The next day we toured the home of Pope Blessed John XXIII. We even met the Archbishop, his secretary, who is now 97 years old! Amazing how much energy and enthusiasm this man has for the youth and the Catholic faith, what an inspiration, and blessing we got to meet him and listen to his pep talk for us and receive a blessing by him. Had mass in Pope Blessed John XXIII's Cathedral and once the mass ended, our group sang "Magnificat" in the Church and had Italians come up afterwords saying "Bravi!" This kind of thing just seemed natural to us, but really, when am I ever going to have that kind of opportunity again?

Later that night we attended the Italian youth group down the street and played games with a large group of middle schoolers. So much fun to bond with these Italian kids.

Sunday was Italy's Thanksgiving. Again, had Mass but this time was extra special because we were invited to sing in the choir at the parish! Such a fun experience, being a part of their community and celebrating mass with them. Then we experienced how they celebrate Thanksgiving, with a tractor parade! They bless all the tractors and give thanks to the people working in the fields so the local farmers bring their tractors into the town and parade them around with the band leading. I even rode on one of the tractors, so much fun and great cultural experience.

Journeyed to Milan and walked inside the Cathedral. Comparable in size to St. Peter's and saw the incorruptible bodies of martyrs and Saints.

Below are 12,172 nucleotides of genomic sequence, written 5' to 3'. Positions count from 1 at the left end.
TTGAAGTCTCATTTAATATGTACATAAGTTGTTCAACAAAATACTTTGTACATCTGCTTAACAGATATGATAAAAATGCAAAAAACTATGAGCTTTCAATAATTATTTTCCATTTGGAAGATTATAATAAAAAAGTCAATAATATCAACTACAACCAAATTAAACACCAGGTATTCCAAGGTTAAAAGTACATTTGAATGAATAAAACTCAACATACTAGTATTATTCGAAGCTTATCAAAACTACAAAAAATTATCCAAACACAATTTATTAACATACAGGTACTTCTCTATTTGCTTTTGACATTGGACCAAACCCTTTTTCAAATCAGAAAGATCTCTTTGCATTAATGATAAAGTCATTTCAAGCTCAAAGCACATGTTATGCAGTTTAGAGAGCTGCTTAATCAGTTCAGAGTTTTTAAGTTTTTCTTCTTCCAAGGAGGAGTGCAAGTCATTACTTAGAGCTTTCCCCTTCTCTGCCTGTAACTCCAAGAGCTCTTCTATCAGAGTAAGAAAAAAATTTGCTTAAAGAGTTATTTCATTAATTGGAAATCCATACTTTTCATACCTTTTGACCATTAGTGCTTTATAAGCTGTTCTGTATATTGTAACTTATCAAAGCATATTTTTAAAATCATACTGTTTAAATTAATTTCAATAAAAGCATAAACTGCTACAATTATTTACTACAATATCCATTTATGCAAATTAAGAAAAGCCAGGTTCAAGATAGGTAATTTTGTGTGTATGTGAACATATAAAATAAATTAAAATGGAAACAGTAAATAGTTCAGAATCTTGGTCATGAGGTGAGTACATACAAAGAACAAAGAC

Many graces received this weekend. Mostly peace, reflection, and gratitude. Happy to be with these awesome people and being on fire for God. 

Many Random Adventures

Here are a bunch of things that I have done since returning from Poland:

Spent the best 5 euros of my life by climbing over 500 steps to the top of the dome of St. Peter's Basilica. Saw the most amazing view of Rome and my life at the tip top. God is good. Almost passed out climbing to the top, but with a hundred Hail Mary's, I made it. 

Prayed by the remains of the EXACT cross Jesus died on at the Basilica of Santa Croce in Jerusalem. 

Attended a seminar at the Paul VI Audience Hall on International Health Care and interviewed Priests and Nuns for EWTN

Helped Mary teach English to Italian children at the elementary school

Met Catholics from all over the world by attending different masses inside St. Peter's twice every week. 

Journeyed to Florence, Italy. Saw the Statue of David and other famous works of art. 

Worked on a project for EWTN where I walked around by myself at St. Peter's Square, asking random people questions on a new Vatican story. Felt like a real journalist with my recorder, notepad, and camera. 

Having some incredible experiences, cannot say what a blessing this has been enough times. 

Tuesday, November 20, 2012

Poland Pilgrimage

So much has happened the past few weeks I don’t even know where to begin. Sorry it has taken me awhile to update this, it’s been crazy busy over here.

I’d like to share with you the amazing journey I had on a six day pilgrimage to Poland last week. It was truly one of the most memorable experiences of my life. I grew so much in my faith and was immersed in a culture most people don’t get to have the opportunity to experience. I mean really, who goes to Poland? I will say, if I was kicked out of America, I would totally move to Poland, that is how amazing it was.

The first few nights we stayed with host families, which was really fun getting to talk to real Pols and learn about their culture firsthand. We visited the museums of St. Maximilian and stood inside his same bedroom, where Pope Blessed John Paul II and Mother Teresa visited. Then we saw the museum and tomb of Blessed Fr. Jerzy Popieleta, a modern day martyr. Later we journeyed to Chestahova where we were given a series of tasks to accomplish, which involved directly talking with the Pols. Luckily most of them spoke English pretty well. It was so exciting when we asked a large group of Pols if they would sing us a song in Polish, they did with no hesitation. I love their culture!!